Beware!

Clean water that we don’t have to dig for. Not the hoof-churned soup with bits of dung floating in it that is often one’s only option. And, bathed in generous shade. With the temperature over forty C it seemed like a blessing… But beware! The mat of leaves around the edges was barely disturbed. Only one or two bushbuck, a lone kudu bull, a jackal had sipped at the end where the water stretched to just a thin sheet.   Why was this inviting oasis avoided by most animals? At the deep end in a gentle-sloped gulley we found the...

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Terror

The right front paw of a wild dog. We found this single imprint in a sandy spot that was bare of vegetation. But we found more, when we looked around carefully – six, eight, maybe ten more sets. Their paws are soft, so their sign is easily missed… We had been wondering why the bush had been so strangely empty of medium-sized and smaller ungulates for something like the last two days – almost no zebra, no hartebeest, no impala, no kudu, no waterbuck, no wildebeest, no eland… The ones we did glimpse seemed unusually skittish. The wild dog...

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Ready for the Day’s Trek

My four companions on this sojourn, ready for the day’s trek. For those wondering about “the day’s trek,” it would be a wander in a general direction, say north, but easily deviated from to investigate bush phenomena we might notice, or to search for water, or to explore stories we might pick up from local bush people,  and the like. On the right is Jacqui, whom I recruited as bush medium. He spoke a few words of English and a few of Fanagolo. Fanagolo is a pidgin language based on Zulu that developed on the South African gold mines...

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The Bruegel Picture

This week’s picture is like a Bruegel painting. It carries many stories, of wandering and of bush people and of an opportunistic Chefe du Posto, and a gentlemanly old chief and a rogue hippo in a far place; much too much to try and squeeze in here. But let me start with a few remarks about the picture itself. Maybe some of the other stories will emerge, each in its own time. It is like that with stories.  Each one comes forward when its time and its place is right. Sometimes it spills out, sometimes it withdraws again. It...

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Water!

Water. The true elixir of life. Here on earth we wade through one or more of its ever-changing forms every second of every day. Yet, in the hot arid parts of the wilderness you live with the constant danger that you will have too little of it.  And then, no matter what fancy equipment you have with you, no matter what the size of your bank account, what important people you know, what deity you appeal to, in just a few hours you will die.  Simple as that. If one wanders away from a reliable source, water comes alive...

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Too close…

I heard the crack and thump of his browsing as he shouldered aside the seemingly impenetrable tangle of the thickets. He was close. So close that when he stopped moving for a moment I could hear the grind of the great molars chewing through bundles of vegetation. I tested the wind with a pinch of fine dust from between my feet. It was almost still, with an eddy now and then. I should have moved out of his way, but I could not resist the temptation of getting a glimpse of him – maybe he was a huge tusker,...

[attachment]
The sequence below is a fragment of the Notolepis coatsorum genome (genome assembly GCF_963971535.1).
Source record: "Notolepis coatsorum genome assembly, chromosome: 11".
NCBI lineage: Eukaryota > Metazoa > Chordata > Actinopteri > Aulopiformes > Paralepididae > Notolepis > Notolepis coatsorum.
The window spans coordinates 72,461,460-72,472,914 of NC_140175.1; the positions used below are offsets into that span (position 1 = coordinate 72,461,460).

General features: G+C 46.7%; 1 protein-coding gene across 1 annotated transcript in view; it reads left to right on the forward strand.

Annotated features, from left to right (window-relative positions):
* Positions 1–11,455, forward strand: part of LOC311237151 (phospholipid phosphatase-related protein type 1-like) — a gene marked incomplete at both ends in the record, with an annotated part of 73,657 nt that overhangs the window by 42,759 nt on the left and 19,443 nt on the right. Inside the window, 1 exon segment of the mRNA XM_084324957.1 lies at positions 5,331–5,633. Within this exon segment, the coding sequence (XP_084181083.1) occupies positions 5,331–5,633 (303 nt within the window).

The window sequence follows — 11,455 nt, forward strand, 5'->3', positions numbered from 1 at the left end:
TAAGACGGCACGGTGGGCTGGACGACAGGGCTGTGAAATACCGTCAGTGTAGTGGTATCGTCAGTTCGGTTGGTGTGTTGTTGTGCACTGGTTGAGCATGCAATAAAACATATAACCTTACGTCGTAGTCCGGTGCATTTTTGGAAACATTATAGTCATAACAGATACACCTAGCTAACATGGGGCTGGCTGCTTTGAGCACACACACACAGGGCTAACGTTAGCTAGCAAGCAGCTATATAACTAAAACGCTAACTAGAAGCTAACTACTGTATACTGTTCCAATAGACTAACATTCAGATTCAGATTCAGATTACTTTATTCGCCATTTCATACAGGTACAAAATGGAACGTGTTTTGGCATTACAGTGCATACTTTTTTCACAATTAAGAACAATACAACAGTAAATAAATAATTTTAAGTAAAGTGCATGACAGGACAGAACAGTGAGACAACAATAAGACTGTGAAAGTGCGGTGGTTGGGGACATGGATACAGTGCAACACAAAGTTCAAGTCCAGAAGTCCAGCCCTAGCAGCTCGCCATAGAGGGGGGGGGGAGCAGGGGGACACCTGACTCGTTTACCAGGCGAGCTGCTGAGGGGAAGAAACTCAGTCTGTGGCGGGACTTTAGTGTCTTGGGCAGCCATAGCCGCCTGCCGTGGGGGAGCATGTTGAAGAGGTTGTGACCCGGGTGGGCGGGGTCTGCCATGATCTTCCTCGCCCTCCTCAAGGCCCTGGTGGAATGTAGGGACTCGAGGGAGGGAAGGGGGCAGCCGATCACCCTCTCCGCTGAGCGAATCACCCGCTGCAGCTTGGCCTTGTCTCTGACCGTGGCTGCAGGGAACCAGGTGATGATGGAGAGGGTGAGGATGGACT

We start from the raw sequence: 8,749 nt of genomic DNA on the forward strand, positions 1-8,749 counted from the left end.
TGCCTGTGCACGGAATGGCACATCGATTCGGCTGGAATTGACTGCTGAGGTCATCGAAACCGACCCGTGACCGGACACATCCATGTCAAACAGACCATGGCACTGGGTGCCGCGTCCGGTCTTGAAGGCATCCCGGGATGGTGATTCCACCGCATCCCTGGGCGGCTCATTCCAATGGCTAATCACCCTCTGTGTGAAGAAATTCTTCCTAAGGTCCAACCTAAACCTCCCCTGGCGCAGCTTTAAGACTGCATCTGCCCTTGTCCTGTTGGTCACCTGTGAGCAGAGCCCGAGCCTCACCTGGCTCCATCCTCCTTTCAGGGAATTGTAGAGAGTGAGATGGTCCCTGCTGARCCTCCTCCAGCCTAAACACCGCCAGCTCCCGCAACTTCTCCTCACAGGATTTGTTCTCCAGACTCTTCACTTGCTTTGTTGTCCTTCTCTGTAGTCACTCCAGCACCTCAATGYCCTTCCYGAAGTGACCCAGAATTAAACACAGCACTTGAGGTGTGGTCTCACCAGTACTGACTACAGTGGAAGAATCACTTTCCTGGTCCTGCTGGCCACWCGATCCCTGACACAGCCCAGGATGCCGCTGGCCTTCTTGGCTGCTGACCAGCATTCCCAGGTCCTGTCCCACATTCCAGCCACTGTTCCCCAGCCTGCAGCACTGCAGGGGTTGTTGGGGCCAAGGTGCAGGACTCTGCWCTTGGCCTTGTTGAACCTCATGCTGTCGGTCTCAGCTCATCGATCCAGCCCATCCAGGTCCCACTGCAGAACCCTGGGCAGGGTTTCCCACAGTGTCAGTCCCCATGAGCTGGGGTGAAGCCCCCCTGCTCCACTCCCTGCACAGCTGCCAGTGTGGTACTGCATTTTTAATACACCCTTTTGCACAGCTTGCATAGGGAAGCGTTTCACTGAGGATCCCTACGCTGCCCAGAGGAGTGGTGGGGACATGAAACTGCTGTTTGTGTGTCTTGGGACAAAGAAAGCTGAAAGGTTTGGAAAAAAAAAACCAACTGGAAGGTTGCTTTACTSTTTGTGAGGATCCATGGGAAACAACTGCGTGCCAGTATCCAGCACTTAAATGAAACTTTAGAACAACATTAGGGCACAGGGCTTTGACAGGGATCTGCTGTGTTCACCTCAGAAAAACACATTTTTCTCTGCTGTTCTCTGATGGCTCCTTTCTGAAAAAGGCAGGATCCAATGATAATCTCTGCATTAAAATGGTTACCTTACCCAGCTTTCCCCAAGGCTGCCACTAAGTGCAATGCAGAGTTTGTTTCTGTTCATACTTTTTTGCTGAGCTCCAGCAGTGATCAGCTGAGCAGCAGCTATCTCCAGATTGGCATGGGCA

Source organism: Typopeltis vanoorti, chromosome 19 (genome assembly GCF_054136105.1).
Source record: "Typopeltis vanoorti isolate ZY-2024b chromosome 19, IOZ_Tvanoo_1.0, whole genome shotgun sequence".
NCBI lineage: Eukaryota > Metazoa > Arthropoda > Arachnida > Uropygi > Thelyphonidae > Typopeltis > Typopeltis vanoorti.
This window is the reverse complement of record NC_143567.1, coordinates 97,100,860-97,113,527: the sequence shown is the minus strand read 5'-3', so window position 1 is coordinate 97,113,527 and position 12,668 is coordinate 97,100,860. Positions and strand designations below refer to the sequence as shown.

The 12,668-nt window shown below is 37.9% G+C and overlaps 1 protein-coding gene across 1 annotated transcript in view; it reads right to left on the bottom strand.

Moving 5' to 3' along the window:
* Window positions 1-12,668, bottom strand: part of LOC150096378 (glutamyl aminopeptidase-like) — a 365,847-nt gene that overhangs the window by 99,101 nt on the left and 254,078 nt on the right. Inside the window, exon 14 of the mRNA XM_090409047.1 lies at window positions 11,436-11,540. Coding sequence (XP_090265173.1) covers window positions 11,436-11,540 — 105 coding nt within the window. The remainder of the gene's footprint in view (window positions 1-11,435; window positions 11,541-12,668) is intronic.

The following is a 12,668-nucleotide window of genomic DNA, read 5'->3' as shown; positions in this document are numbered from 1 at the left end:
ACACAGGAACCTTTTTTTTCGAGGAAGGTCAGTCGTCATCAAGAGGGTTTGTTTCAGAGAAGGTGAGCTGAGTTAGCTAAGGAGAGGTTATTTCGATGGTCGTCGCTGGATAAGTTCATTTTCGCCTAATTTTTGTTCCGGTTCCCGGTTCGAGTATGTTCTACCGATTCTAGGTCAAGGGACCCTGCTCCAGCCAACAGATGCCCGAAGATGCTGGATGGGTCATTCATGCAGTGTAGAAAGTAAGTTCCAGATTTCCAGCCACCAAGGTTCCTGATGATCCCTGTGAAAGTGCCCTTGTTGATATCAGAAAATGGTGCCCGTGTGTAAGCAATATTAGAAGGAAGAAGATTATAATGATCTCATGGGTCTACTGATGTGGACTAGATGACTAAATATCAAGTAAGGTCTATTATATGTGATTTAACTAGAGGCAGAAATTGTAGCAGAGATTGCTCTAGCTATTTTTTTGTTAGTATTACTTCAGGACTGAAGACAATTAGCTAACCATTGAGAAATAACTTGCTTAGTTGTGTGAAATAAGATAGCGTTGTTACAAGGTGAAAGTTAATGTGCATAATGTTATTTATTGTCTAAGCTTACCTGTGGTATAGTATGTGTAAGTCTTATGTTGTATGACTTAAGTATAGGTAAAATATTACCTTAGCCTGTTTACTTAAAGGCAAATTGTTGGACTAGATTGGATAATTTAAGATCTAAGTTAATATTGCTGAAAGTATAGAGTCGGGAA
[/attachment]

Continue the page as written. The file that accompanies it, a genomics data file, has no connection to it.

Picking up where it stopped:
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Ready for the day’s meander

  Two of the bearers recruited along the way, loaded and ready for the day’s meander. The meat, flamed and smoked overnight is now a deep purple and fairly dry. At the midday break they will undo the bundles and carve bits off the edges to eat and perhaps cure the rest a bit more, so that it becomes almost black in colour. The men have trussed it up with palm leaves in approximately equal portions and they will carry it balanced on their heads. African people have an amazing sense of balance. I know the women, who are...

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Meat!

I shot a young warthog in the grey light before sunrise. My companions strung it from a pole with strips of bark and we took turns in pairs through the day to carry it. It was hard work. It was a young boar and I had gutted it, but a warthog is a solid animal and the swing of the carcass from the pole gnaws at the shoulders and throws one off balance as one weaves through the bush. But there were no complaints; only smiles. It is a bit sad to kill an animal but as the sojourn...

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Not So Gourmet

Midday break, and white maize meal porridge. That’s what we’ve got so far for today. Maybe  we get lucky and we find some berries, or perhaps a pool that holds some fish, but for now, it’s the porridge. I’m going to have to find us some meat soon. I like to break out of the overnight camp early; start walking with bits of night still lingering in the denser tangles. At that time the ungulates are beginning to thaw from the terrors of the night, when sharper-eyed predators might silently have crept up on them out of the blackness....

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Relentless March

A macabre grimace that tells a desperate tale of struggle and defeat. The left incisor is cracked and chipped, so perhaps this young male lion had taken a fatal kick from the mighty bull giraffe; perhaps he had been injured in a confrontation with the pride male and, hurt and banished from the pride, eked on to a slow and terrible death. Or perhaps, still inexperienced, he had lingered for too long in this distant place and could not make it to water and nourishment; perhaps he had run afoul of the deadly mamba… Yes, it is unlikely to...

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